CHARLES TOWN — Officials nationally are expecting a surge in Lyme disease this year.
National and state officials are watching for an increase in tick bites because of the mild winter weather.
Mild weather means that eggs already in the ground will hatch sooner.
So far this year, there have been a number of cases in Jefferson County that are being investigated, said Kim Kline, regional epidemiologist.
“Nothing specific until the lab test and the state collects the data,” Kline said.
The Centers for Disease Control said the tick infections occur during the “nymph” stage. They are the size of the period at the end of a sentence, have four legs and the ability to suck blood, according to the CDC.
Because they are essentially invisible they can easily go undetected.
A tick infection can lay dormant up to 15 years, according to the CDC.
The tick must be attached for 36 to 48 hours or more before the Lyme disease bacterium can be transmitted, said Eric Dotseth, state entomologist.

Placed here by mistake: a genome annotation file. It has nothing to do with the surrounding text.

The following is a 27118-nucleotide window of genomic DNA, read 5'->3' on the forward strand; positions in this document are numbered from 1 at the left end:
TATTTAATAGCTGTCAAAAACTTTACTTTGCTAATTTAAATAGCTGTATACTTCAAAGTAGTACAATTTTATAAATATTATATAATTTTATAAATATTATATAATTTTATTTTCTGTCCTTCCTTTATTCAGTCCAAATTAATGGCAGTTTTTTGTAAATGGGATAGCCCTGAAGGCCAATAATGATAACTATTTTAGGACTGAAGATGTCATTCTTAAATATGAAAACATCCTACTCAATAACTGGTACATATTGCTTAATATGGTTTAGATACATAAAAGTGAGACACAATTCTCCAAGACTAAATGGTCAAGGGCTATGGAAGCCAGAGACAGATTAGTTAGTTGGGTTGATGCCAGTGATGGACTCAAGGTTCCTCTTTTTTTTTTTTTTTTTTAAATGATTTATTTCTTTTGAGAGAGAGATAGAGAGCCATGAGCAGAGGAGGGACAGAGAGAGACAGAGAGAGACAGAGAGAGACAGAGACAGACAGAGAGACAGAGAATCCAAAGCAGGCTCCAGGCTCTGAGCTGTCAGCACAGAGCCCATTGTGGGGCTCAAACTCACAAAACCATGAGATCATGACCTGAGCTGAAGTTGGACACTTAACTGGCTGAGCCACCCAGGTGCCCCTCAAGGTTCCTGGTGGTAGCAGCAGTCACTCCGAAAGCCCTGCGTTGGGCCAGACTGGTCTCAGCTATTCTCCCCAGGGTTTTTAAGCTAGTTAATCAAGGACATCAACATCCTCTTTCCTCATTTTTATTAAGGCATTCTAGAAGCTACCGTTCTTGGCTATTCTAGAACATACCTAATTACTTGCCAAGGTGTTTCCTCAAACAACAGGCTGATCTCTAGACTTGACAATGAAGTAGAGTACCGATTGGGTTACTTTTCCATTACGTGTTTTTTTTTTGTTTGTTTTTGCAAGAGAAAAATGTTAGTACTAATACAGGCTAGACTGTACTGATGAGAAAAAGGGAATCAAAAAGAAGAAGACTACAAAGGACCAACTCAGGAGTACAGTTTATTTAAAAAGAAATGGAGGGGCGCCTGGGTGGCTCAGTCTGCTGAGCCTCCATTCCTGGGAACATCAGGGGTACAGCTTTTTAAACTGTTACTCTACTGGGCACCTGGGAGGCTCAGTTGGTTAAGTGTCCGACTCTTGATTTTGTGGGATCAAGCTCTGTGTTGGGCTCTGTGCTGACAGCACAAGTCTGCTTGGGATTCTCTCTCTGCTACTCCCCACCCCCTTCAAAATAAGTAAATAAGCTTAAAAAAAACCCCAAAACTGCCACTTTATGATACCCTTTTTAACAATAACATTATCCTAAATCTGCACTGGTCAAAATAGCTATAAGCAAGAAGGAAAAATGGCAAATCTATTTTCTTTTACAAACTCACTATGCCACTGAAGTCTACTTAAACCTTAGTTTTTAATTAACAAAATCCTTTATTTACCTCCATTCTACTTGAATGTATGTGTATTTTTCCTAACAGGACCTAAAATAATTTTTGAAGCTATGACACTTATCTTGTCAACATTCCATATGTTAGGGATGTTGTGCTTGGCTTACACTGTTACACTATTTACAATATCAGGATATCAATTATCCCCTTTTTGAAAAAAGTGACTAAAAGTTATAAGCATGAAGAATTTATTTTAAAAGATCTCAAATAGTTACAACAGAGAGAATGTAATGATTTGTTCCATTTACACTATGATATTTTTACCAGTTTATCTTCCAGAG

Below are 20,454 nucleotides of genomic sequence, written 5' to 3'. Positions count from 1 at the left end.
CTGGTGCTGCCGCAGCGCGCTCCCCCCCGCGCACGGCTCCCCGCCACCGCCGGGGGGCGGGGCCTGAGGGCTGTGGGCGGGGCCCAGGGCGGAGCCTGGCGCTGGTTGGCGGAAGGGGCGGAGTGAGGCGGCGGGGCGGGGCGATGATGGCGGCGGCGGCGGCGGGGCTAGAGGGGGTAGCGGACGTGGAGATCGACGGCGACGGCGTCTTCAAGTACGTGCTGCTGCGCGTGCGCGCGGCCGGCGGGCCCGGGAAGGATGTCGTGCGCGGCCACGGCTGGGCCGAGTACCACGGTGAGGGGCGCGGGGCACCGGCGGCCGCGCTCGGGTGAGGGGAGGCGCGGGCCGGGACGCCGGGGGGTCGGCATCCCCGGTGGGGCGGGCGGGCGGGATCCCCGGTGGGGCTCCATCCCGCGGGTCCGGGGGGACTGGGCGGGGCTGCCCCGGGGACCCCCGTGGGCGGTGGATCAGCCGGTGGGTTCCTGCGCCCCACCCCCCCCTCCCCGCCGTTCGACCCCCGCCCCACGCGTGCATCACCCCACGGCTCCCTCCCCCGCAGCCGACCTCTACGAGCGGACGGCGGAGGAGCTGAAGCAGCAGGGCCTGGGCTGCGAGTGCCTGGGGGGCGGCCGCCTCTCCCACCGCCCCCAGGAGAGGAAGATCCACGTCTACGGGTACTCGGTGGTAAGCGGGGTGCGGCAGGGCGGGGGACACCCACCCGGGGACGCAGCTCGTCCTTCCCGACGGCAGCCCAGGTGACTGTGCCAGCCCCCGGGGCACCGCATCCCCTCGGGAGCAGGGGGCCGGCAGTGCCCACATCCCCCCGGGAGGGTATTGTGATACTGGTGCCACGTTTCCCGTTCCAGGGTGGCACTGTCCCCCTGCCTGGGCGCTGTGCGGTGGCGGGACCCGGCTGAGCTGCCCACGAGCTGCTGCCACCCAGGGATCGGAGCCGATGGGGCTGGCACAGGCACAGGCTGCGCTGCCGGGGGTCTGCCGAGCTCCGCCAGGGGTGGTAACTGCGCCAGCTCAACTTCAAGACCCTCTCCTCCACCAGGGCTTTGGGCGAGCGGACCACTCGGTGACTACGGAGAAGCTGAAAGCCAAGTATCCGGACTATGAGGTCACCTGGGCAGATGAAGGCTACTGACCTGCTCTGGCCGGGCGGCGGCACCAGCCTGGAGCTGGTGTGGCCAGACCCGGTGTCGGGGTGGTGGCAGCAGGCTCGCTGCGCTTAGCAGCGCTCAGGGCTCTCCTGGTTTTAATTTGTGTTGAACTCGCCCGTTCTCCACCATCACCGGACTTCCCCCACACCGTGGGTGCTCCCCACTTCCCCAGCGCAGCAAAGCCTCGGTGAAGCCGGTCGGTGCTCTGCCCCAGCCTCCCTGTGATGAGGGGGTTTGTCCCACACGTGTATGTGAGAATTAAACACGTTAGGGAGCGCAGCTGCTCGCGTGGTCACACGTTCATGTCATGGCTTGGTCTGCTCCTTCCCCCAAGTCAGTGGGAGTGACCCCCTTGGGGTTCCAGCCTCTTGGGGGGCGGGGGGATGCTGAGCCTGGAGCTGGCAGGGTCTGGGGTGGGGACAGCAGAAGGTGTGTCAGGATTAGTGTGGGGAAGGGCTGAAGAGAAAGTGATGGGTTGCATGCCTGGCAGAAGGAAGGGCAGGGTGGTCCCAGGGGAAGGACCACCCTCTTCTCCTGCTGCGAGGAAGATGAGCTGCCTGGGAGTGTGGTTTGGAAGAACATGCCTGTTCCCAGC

The diagnoses are difficult because the symptoms range from headaches to long-term joint pain and even heart problems.
By August 2010, Hampshire County had seven confirmed cases.
As of November 2011, the health department confirmed eight Lyme disease cases.
In 2007, the CDC reported 27,444 cases of Lyme disease in the United States, which is three people every hour.
The CDC said that Lyme disease has surpassed AIDS as one of the fastest growing infectious epidemics in the nation, with a cost to society measured at approximately $1 billion annually.
Dorseth said ticks attach to all parts of the human body, including armpits, scalp and groin. They seek heat, motion and sweat.
The CDC and officials at the Food and Drug Administration recommend avoiding wooded, brushy and grassy areas, wearing light-colored clothing and tucking pant legs into socks or shoes and shirts into pants. Wearing a hat for extra protection and spraying insect repellent containing DEET on clothes and exposed skin might also help ward off ticks.
People who have been outside should do a careful body check for ticks after outdoor activities. For more information about Lyme disease log on to www.fda.gov/cdrh/consumer/lymedisease.html or www.cdc.gov/ncidod/dvbid/lyme/index.htm.